With a career spanning more than two decades, multitalented dancehall veteran Delly Ranx has managed to build an enviable music catalogue. Known for songs such as What A Gyal Can Whine, Headache, Sexy Attitude and Pelpa, the entertainer has contributed immensely to the growth and development of the music industry.
Not only has he released countless hits as an artiste, but the all-rounder says he has also worked on several hits for other entertainers as producer and songwriter. Still, his name will perhaps not be among the first uttered in everyday conversations about the industry. The latter, he reveals, is something he takes no issue with but admits that more could be done to teach up-and-coming artistes about the trailblazers from the genre who paved the way.
“Fi tell yuh the truth mi nuh complain about getting respect and recognition innu because I am alive and well. Mi grow wid mi Granny and she always a tell mi say nothing nuh happen before the time and what is yours will always come to yuh so mi just continue work. From mi a work and a get paid mi good wid dat, satisfied completely,” he said.
@demarcodadon alongside #WorlG #DellyRanx #JamaicanInAtl #PureMusicisLife #BigupJah 🙏🏿… | Music is life, Instagram, Alongside" data-iml="68947" />“But, I think we can do more as an industry to pass down the musical history. Maybe we can have classes for the younger generation so dem nuh come face dis (lack of recognition) weh people woulda say artiste like mi self a face. We need to have more music history class so whenever a younger artiste step inna di business, dem step inna it wid knowledge of where they come from and the elders that paved the way for them. That way they can show manners and honours where it is deserved,” Delly Ranx told The Gleaner.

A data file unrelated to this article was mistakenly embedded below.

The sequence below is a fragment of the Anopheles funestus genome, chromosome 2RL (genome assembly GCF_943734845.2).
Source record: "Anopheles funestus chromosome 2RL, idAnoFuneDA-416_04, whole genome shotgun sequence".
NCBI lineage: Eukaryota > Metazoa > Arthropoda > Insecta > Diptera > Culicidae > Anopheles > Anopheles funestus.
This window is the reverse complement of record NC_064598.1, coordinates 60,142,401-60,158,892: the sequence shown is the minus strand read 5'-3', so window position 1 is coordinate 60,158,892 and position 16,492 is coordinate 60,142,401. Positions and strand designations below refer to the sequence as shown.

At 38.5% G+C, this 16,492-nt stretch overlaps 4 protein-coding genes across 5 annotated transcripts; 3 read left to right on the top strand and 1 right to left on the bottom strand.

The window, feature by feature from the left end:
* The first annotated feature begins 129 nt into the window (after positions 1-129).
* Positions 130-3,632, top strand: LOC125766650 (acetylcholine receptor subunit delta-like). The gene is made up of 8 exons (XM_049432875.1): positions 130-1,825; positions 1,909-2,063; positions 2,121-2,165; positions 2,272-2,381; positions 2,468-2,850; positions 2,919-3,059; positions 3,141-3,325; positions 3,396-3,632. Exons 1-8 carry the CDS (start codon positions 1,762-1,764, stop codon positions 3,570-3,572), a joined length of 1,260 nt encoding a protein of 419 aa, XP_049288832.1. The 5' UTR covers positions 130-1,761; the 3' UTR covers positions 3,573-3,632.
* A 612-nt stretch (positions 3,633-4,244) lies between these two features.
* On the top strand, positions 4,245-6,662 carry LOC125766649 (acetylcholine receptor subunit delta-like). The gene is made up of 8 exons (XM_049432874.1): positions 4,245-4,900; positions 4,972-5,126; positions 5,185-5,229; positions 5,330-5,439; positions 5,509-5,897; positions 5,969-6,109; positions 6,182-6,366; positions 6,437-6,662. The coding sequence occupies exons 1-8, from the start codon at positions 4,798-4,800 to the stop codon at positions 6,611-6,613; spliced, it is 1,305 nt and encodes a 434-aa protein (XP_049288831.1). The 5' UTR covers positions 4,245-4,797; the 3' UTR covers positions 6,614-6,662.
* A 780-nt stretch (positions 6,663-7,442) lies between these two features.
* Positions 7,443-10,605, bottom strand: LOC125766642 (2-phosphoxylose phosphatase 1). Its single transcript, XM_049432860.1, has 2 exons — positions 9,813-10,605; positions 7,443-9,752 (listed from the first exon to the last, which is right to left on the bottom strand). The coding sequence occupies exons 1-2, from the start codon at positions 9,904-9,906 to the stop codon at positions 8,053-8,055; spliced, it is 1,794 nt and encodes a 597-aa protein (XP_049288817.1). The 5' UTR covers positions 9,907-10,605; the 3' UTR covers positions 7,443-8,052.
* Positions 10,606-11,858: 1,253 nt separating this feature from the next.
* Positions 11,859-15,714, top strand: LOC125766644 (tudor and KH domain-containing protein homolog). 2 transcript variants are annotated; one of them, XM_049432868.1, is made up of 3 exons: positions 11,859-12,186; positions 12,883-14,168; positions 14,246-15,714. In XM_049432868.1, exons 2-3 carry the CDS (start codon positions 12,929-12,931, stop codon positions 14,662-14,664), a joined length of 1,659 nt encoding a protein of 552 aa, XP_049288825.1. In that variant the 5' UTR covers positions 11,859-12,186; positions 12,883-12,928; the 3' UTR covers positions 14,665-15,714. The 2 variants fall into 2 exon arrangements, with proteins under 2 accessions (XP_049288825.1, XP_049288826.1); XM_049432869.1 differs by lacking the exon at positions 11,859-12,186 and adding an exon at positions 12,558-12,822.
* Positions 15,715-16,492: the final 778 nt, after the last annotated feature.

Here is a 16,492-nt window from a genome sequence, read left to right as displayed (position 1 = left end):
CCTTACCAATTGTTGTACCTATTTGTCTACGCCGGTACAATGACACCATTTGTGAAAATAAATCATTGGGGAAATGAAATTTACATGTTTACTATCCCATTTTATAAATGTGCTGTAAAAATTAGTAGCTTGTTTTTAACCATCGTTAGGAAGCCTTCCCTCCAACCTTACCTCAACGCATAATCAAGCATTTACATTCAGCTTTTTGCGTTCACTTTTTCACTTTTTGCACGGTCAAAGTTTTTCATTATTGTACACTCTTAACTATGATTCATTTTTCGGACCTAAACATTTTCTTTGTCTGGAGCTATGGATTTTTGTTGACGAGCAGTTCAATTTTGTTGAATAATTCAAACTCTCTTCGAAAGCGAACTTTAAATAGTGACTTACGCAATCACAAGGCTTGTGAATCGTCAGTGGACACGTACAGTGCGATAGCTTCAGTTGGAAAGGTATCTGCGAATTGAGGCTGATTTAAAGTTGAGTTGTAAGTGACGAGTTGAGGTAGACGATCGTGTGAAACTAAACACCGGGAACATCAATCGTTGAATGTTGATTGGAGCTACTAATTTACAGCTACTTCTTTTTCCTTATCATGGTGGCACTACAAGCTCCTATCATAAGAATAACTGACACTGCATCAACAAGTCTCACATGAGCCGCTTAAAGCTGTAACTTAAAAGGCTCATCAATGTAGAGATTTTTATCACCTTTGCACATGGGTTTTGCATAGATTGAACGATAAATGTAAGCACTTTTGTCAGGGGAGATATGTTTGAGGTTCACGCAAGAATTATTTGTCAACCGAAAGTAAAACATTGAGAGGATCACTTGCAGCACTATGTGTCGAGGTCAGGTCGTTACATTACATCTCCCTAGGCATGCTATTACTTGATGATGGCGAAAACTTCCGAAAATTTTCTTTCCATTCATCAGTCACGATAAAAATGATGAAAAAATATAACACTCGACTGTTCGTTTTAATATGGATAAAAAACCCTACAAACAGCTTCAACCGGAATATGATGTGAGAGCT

Pointing out that some of the lack of recognition comes from veterans like himself choosing to ‘curse’ the missteps of younger artistes rather than offer guidance, Delly Ranx says it would benefit the entire industry if older artistes would seize more opportunities to share their wealth of knowledge.
“Most of my peers weh mi would call veterans some a dem nuh take time out to teach the youths. Dem rather curse dem but for me, I just reach out to as many of these young acts as possible and try to share my knowledge of the business. Dem cant respect weh dem nuh know,” he said. “It is largely our responsibility as veterans to teach them the way. We affi make dem see say respect due and the way to do that is to gi dem the history.”
The generational gap between 90s dancehall artistes and today’s crop of creators has long been a topic of discussion on the local music scene. The now generation is often brought under scrutiny for not paying enough homage and respect to the veterans who paved the way for them. When presented with these arguments, however, the younger generation of artistes usually counter that rather than offering guidance on how to manoeuvre the industry, they are often criticised by the veterans for not following the dancehall blueprint.
They also lament that because of their tendency to deviate from some of the core dancehall styles, older dancehall artistes do not make themselves readily available to share the knowledge they have acquired over the years.